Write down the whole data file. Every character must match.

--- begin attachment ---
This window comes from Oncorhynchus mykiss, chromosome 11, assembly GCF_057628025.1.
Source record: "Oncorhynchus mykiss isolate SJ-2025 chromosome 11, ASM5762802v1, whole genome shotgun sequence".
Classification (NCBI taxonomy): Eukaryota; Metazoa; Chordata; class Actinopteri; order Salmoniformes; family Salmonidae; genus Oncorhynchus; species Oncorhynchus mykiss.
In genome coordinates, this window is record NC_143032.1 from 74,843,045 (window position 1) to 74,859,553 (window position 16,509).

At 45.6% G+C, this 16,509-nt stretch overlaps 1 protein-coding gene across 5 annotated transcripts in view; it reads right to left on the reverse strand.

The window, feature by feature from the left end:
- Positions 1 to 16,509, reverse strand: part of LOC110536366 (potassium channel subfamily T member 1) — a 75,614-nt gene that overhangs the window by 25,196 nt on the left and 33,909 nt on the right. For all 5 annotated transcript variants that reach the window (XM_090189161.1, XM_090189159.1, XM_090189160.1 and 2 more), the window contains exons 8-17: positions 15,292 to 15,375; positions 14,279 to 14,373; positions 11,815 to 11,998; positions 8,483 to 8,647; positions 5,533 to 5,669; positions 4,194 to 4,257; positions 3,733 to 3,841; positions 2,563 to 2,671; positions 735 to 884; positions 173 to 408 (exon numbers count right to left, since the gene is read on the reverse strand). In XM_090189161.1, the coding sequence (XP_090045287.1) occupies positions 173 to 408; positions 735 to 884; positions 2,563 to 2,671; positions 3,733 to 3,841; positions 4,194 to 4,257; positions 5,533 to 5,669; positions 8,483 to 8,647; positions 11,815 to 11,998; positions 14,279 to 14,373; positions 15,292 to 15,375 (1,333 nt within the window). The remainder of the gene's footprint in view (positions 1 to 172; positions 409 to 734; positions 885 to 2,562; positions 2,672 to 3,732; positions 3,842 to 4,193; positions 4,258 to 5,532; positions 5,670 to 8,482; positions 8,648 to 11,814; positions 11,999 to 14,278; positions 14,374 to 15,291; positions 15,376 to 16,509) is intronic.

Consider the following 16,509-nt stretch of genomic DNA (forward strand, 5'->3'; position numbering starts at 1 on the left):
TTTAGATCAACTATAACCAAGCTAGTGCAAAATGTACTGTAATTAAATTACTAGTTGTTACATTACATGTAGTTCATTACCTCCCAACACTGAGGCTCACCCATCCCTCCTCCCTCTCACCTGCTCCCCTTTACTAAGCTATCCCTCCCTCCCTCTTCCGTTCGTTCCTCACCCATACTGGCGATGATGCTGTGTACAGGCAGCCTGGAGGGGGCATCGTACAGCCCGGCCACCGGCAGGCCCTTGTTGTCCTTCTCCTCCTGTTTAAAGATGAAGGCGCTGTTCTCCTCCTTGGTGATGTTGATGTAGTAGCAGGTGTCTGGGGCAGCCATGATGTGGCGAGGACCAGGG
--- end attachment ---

This window comes from Oncorhynchus mykiss, chromosome 11, assembly GCF_057628025.1.
Source record: "Oncorhynchus mykiss isolate SJ-2025 chromosome 11, ASM5762802v1, whole genome shotgun sequence".
Classification (NCBI taxonomy): Eukaryota; Metazoa; Chordata; class Actinopteri; order Salmoniformes; family Salmonidae; genus Oncorhynchus; species Oncorhynchus mykiss.
In genome coordinates, this window is record NC_143032.1 from 74,843,045 (window position 1) to 74,859,553 (window position 16,509).

At 45.6% G+C, this 16,509-nt stretch overlaps 1 protein-coding gene across 5 annotated transcripts in view; it reads right to left on the reverse strand.

The window, feature by feature from the left end:
- Positions 1 to 16,509, reverse strand: part of LOC110536366 (potassium channel subfamily T member 1) — a 75,614-nt gene that overhangs the window by 25,196 nt on the left and 33,909 nt on the right. For all 5 annotated transcript variants that reach the window (XM_090189161.1, XM_090189159.1, XM_090189160.1 and 2 more), the window contains exons 8-17: positions 15,292 to 15,375; positions 14,279 to 14,373; positions 11,815 to 11,998; positions 8,483 to 8,647; positions 5,533 to 5,669; positions 4,194 to 4,257; positions 3,733 to 3,841; positions 2,563 to 2,671; positions 735 to 884; positions 173 to 408 (exon numbers count right to left, since the gene is read on the reverse strand). In XM_090189161.1, the coding sequence (XP_090045287.1) occupies positions 173 to 408; positions 735 to 884; positions 2,563 to 2,671; positions 3,733 to 3,841; positions 4,194 to 4,257; positions 5,533 to 5,669; positions 8,483 to 8,647; positions 11,815 to 11,998; positions 14,279 to 14,373; positions 15,292 to 15,375 (1,333 nt within the window). The remainder of the gene's footprint in view (positions 1 to 172; positions 409 to 734; positions 885 to 2,562; positions 2,672 to 3,732; positions 3,842 to 4,193; positions 4,258 to 5,532; positions 5,670 to 8,482; positions 8,648 to 11,814; positions 11,999 to 14,278; positions 14,374 to 15,291; positions 15,376 to 16,509) is intronic.

Consider the following 16,509-nt stretch of genomic DNA (forward strand, 5'->3'; position numbering starts at 1 on the left):
TTTAGATCAACTATAACCAAGCTAGTGCAAAATGTACTGTAATTAAATTACTAGTTGTTACATTACATGTAGTTCATTACCTCCCAACACTGAGGCTCACCCATCCCTCCTCCCTCTCACCTGCTCCCCTTTACTAAGCTATCCCTCCCTCCCTCTTCCGTTCGTTCCTCACCCATACTGGCGATGATGCTGTGTACAGGCAGCCTGGAGGGGGCATCGTACAGCCCGGCCACCGGCAGGCCCTTGTTGTCCTTCTCCTCCTGTTTAAAGATGAAGGCGCTGTTCTCCTCCTTGGTGATGTTGATGTAGTAGCAGGTGTCTGGGGCAGCCATGATGTGGCGAGGACCAGGG